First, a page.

You describe your protagonist, Carnegie Fitch, as a “once-upon-a-time drifter and half-assed private eye.” What was the inspiration?
To give some background: the first draft was written over the 2011 Labour Day weekend, during a 3-day novel writing competition. So a lot of the choices were just…made. Less a decision making process and more a sleep-deprived-deer-in-the-headlights kind of panic. I had planned to write a more “serious” private eye story, but I think my default programming is to write the wisecrack, go for the laugh, find the dark humor. And for that kind of writing challenge you just have to go with what’s working and what makes the words flow. No time to be too picky. Then, when the dust had settled and I revisited the story a few months later, I still liked it. It worked. So I built from there.
In hindsight, two big inspirations were the private eye main characters from Richard Brautigan’s DREAMING OF BABYLON and Charles Bukowski’s PULP, both of which I’d read prior. Neither writer are known as P.I./detective genre writers, but I think they knocked their efforts out of the park. Goofy and poignant at the same time. Throughout the past years, as I edited and rewrote, I’ve read both books a few times (along with more Chandler, Hammett, Ellroy, etc.) to get in the zone.
What is it about the novella that appeals to you as a writer and as a reader?
As I mentioned, this one started out as more novel-length but it works better as a shorter piece. I love short books, whether they be novellas or short novels. Have to say, I’m semi-suspicious of high page count books. I don’t feel there are many writers out there who can say that much and say it well. Almost like I need to really trust the writer in order to take a plunge into a pool that deep. That being said, some of my favourite books are of the “deep end” variety. But I don’t think any of those are crime or mystery. Definitely not hardboiled noir. They may have crime or mystery involved but wouldn’t be considered “genre” pieces.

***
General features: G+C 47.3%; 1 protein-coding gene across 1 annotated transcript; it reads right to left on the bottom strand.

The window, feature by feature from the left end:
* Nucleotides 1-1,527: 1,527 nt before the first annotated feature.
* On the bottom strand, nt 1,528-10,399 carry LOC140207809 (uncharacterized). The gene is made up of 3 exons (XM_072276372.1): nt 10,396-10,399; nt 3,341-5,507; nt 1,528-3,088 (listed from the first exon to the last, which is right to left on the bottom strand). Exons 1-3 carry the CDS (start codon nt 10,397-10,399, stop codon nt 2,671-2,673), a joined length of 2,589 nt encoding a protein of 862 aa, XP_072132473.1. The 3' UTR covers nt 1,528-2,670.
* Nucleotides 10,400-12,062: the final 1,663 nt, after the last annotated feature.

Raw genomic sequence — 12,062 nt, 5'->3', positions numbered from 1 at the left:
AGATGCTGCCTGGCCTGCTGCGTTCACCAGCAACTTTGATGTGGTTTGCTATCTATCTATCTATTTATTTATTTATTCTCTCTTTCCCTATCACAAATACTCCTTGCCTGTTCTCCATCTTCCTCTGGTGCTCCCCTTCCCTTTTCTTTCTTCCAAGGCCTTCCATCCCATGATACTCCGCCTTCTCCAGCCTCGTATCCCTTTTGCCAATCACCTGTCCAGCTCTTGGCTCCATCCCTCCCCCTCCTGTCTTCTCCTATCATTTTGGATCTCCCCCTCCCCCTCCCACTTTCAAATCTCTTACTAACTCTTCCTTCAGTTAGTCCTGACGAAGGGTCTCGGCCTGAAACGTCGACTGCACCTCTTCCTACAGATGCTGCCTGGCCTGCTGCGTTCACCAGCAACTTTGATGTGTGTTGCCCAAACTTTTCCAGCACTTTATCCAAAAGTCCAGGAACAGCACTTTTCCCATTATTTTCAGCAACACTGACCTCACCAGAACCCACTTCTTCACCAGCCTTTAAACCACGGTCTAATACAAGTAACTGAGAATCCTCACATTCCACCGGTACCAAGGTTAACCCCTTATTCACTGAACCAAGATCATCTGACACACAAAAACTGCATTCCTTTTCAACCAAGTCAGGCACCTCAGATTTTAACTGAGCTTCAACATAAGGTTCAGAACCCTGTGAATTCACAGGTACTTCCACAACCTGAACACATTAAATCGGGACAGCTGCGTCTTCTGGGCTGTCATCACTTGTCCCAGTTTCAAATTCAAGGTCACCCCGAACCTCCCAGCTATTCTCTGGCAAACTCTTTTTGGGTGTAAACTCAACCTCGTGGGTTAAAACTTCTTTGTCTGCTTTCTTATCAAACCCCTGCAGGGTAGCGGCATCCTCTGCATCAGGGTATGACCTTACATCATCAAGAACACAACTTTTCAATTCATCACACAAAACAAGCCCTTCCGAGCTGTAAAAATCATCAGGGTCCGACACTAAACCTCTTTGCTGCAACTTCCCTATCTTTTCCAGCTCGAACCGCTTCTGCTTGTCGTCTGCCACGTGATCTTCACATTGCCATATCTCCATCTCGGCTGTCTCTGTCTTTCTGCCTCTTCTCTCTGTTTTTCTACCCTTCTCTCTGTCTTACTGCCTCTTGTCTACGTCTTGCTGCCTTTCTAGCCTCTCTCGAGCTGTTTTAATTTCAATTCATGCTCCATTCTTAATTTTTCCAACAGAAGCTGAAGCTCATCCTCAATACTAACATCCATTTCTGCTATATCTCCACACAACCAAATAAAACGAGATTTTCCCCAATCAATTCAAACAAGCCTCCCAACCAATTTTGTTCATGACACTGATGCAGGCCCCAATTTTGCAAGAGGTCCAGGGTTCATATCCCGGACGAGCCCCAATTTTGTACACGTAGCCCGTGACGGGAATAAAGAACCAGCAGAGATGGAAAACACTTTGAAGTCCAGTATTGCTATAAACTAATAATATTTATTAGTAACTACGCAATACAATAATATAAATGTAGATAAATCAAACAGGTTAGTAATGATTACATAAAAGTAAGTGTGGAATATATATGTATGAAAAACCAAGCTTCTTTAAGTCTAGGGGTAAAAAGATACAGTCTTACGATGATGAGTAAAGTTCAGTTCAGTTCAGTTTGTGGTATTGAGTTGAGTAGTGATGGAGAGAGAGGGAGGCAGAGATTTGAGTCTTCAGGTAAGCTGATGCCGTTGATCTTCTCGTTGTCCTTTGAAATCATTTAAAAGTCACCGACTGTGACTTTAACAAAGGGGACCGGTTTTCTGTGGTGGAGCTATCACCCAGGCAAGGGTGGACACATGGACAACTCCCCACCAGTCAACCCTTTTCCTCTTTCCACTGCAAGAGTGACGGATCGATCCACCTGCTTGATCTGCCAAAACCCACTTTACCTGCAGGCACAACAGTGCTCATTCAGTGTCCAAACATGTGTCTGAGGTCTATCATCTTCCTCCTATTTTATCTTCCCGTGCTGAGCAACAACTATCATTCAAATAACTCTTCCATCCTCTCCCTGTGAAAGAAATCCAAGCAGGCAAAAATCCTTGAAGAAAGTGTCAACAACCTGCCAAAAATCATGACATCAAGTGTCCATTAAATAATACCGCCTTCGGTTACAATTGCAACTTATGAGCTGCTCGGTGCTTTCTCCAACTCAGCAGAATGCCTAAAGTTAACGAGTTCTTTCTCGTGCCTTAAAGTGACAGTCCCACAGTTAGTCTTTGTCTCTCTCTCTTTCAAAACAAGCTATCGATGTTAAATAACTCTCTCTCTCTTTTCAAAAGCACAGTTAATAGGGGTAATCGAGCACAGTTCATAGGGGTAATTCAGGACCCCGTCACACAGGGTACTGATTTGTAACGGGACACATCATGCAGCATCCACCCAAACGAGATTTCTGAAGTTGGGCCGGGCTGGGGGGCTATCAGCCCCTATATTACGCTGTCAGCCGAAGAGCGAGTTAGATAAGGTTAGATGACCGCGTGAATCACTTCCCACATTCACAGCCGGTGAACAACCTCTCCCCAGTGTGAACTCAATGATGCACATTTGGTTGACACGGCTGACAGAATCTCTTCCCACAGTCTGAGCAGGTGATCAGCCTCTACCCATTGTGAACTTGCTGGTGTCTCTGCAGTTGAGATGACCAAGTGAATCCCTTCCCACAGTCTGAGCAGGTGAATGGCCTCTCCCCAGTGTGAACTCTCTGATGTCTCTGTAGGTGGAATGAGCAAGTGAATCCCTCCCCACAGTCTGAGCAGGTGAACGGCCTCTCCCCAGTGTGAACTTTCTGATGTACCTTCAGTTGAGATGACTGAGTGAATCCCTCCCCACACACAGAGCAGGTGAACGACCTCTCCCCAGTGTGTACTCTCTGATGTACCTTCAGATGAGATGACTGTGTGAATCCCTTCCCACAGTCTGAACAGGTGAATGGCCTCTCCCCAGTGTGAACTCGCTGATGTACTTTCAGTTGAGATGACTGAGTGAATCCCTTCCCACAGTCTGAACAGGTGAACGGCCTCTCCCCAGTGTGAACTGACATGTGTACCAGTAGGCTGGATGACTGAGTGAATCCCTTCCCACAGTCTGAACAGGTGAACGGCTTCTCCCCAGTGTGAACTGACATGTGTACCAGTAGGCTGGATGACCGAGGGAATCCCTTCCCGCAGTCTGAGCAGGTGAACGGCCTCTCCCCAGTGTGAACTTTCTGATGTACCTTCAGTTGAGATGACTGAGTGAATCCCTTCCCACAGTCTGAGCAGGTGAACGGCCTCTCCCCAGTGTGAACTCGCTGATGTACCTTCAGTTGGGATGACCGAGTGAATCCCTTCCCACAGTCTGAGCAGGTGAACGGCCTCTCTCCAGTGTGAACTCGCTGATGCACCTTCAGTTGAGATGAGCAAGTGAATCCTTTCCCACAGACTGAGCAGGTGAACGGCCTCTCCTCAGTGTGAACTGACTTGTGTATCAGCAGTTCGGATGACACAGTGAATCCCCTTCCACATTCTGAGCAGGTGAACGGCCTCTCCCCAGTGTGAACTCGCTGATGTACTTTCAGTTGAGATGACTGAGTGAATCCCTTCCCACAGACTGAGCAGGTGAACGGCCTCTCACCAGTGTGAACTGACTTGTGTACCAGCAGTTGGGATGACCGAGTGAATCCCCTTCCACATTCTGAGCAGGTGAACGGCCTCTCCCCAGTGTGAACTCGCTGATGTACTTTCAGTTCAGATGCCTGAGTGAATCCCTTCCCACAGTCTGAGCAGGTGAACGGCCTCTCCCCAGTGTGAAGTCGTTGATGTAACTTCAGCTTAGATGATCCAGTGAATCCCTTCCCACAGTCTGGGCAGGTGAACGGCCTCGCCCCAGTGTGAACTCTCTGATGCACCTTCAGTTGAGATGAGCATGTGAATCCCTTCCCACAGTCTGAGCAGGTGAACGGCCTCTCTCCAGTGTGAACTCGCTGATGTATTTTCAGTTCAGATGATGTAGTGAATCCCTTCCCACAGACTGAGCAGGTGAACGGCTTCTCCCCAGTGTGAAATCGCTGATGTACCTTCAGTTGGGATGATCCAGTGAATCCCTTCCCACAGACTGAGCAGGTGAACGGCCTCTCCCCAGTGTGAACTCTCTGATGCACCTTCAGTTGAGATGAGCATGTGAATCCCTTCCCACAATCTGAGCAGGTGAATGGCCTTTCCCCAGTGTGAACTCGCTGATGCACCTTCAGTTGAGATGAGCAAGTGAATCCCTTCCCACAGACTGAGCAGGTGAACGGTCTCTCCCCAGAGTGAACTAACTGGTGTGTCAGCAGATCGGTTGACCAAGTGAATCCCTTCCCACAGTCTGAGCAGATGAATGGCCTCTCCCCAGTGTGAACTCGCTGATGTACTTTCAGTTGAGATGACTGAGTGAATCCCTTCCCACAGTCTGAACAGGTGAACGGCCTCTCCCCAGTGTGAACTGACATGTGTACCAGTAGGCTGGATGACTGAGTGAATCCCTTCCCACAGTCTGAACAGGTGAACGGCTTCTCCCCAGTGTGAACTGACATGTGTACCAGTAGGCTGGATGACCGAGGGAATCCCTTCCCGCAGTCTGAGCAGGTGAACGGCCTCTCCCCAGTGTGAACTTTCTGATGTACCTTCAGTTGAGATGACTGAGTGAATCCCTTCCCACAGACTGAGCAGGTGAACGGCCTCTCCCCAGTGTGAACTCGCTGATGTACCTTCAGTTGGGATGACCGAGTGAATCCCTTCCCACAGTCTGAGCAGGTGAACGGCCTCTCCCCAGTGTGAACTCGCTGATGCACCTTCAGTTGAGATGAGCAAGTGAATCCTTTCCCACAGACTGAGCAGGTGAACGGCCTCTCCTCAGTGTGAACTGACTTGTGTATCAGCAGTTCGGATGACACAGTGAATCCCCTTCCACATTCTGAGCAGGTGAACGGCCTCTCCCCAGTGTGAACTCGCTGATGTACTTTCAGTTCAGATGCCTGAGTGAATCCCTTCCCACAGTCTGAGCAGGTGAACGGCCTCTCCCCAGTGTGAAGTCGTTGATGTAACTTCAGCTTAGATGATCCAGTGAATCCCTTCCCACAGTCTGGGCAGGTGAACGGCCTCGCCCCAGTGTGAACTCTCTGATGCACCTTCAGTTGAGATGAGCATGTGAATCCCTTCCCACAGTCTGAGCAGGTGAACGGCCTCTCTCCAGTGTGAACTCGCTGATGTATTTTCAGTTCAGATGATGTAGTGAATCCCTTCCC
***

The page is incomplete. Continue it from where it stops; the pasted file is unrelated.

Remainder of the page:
Generally, I think these are genres that lend themselves to shorter, concise stories. I definitely respect writers who can deep end a book and make it work. That much story served without fat takes skill, in the same way as it takes skill to serve a lean, mean story and have it feel complete. I don’t think I have that deep end kind of skill, at least not yet.
I self-published three books in 2009. One poetry collection, one short story collection and one novel. It was a great experience. I did readings, got some reviews and learned a lot about micro-press publishing, mostly that there was a lot more to learn. What I would say to anyone thinking about or planning to self-publish is this: if you’re aiming to get beyond your network of friends and family (which I did for brief, fleeting moments) and achieve real sales and get industry attention then you have to be a very good marketer as well. And that’s not my area of expertise at all. Meaning, getting the book written and into print is about 25% of the battle. The rest is trench warfare. You’re competing with a gazillion other self-published books and the stigma (sometimes warranted, sometimes not) that comes with it.